What is of interest is not the interventions but a need to refine and review already established transition programmes. If the programmes focussed more on the elements of teaching, preceptorship and mentorship and considered how these added to the new staff nurses experiences then more successful programmes might result. However, variation in the quality of mentors, preceptors and teaching are bound to affect the outcome of support programmes; so Brook et al (2019) suggest reviewing these before you start out.

The full review is available and published as follows

Brook, J., Aitken, L., Webb R., MacLaren, J., Salmon, D. (2019) Characteristics of successful interventions to reduce turnover and increase retention of early career nurses: A systematic review, International Journal of Nursing Studies, Volume 91, Pages 47-59,
ISSN 0020-7489.
https://doi.org/10.1016/j.ijnurstu.2018.11.003

Unfortunately it does not appear to be open access.

So to the UK response to Coronavirus. Effectively all 4 nations in the UK have just sent all their students out into practice prior to completing their education at a time of crisis. It is not likely that the usual transition programmes that most hospitals and employer they are being sent to are running, or will be in place for them, or even considered, until this lockdown ends and something like ‘normal’ service is resumed.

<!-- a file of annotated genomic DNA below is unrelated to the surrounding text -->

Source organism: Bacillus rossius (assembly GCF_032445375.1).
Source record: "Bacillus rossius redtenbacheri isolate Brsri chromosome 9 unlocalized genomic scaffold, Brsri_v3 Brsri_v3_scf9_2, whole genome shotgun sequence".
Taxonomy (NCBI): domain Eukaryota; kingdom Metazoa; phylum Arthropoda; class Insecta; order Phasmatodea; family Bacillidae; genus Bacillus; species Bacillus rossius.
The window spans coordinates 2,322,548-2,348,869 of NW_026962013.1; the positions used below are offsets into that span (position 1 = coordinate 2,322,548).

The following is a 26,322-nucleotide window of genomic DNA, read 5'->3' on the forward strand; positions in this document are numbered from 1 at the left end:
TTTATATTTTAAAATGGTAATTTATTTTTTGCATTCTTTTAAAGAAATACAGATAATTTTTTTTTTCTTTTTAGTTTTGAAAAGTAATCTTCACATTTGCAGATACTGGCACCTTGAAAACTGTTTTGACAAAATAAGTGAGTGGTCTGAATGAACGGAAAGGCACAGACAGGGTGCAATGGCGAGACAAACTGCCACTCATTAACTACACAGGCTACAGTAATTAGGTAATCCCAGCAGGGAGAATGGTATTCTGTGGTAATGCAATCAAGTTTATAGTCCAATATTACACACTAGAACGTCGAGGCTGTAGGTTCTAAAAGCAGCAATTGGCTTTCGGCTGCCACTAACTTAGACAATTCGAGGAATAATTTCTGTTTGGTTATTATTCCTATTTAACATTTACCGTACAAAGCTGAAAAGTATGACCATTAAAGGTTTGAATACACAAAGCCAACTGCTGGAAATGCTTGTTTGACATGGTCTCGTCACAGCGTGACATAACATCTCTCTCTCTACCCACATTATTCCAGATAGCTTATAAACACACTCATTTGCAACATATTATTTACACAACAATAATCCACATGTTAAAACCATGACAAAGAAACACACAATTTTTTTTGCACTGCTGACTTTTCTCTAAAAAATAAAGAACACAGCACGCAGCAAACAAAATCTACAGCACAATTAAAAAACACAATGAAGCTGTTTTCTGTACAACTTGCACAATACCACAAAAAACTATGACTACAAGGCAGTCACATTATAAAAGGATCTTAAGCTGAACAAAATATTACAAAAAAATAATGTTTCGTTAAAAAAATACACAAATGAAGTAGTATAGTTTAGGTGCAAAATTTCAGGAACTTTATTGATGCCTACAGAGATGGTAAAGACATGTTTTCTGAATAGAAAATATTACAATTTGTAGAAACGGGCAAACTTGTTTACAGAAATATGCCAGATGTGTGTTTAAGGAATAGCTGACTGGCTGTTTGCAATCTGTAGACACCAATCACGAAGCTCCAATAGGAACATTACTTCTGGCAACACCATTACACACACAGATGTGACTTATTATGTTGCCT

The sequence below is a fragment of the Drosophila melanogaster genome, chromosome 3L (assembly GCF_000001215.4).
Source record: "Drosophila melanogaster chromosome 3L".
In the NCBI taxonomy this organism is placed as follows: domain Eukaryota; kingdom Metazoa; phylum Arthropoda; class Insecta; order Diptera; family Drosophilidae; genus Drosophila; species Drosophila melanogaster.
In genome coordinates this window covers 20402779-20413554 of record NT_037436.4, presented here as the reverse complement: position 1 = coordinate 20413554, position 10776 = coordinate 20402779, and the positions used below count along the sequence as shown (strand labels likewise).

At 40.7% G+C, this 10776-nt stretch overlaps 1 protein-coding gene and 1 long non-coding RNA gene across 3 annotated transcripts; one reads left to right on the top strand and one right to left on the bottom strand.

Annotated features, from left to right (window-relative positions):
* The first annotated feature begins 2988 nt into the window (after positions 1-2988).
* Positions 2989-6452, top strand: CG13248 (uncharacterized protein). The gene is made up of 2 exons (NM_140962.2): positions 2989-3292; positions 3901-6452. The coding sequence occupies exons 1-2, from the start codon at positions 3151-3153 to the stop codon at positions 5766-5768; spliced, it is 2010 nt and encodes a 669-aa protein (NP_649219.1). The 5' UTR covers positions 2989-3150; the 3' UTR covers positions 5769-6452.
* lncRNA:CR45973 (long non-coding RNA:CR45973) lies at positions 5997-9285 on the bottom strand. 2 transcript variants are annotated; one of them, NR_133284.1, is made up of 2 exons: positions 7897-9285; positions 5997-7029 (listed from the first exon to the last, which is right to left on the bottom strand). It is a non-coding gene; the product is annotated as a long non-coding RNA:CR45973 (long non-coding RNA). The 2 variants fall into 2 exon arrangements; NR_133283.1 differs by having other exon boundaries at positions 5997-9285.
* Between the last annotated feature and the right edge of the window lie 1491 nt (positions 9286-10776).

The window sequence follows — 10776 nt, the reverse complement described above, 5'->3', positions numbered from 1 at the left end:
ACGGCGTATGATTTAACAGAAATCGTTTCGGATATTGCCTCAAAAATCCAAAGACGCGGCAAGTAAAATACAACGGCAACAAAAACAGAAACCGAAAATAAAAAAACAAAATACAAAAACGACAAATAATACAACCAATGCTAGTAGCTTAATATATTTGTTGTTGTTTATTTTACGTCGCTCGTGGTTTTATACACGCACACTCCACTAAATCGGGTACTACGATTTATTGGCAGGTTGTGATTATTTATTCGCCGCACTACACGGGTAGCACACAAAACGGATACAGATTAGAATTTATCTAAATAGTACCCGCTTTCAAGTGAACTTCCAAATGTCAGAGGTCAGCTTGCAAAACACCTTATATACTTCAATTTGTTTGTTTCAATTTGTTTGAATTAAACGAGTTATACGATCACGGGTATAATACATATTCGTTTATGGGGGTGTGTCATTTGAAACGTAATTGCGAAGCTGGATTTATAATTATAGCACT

What happens this month and over the next few months may well shape the outcome of hundreds of new students attitudes towards their profession. Are they going to transition well into their new roles with more limited support? Will the NHS and other employers consider offering better support to those who have commenced ‘early’ to help them out in the current situation? Will the Government follow through on the plans it says it has to better support and reward front-line health and social care staff? Will the COVID-19 situation encourage people to join health and social care professions or will it put them off?

I really don’t have the answers to the above questions. We will just have to wait and see… but I am worried already and angry at how depleted the nursing workforce has become and how badly the successive Conservative governments have treated Nursing and  other AHP professionals.

If nothing else, its time to change or my profession will become less attractive and the recruitment and retention problems existing at the moment will only worsen.

(You can follow me on Twitter @uwsraymondduffy)

 

#britgerontology Statement on COVID-19

Well, I said I thought I would post something about Coronovirus in my next Blog, so I’ll keep my promise.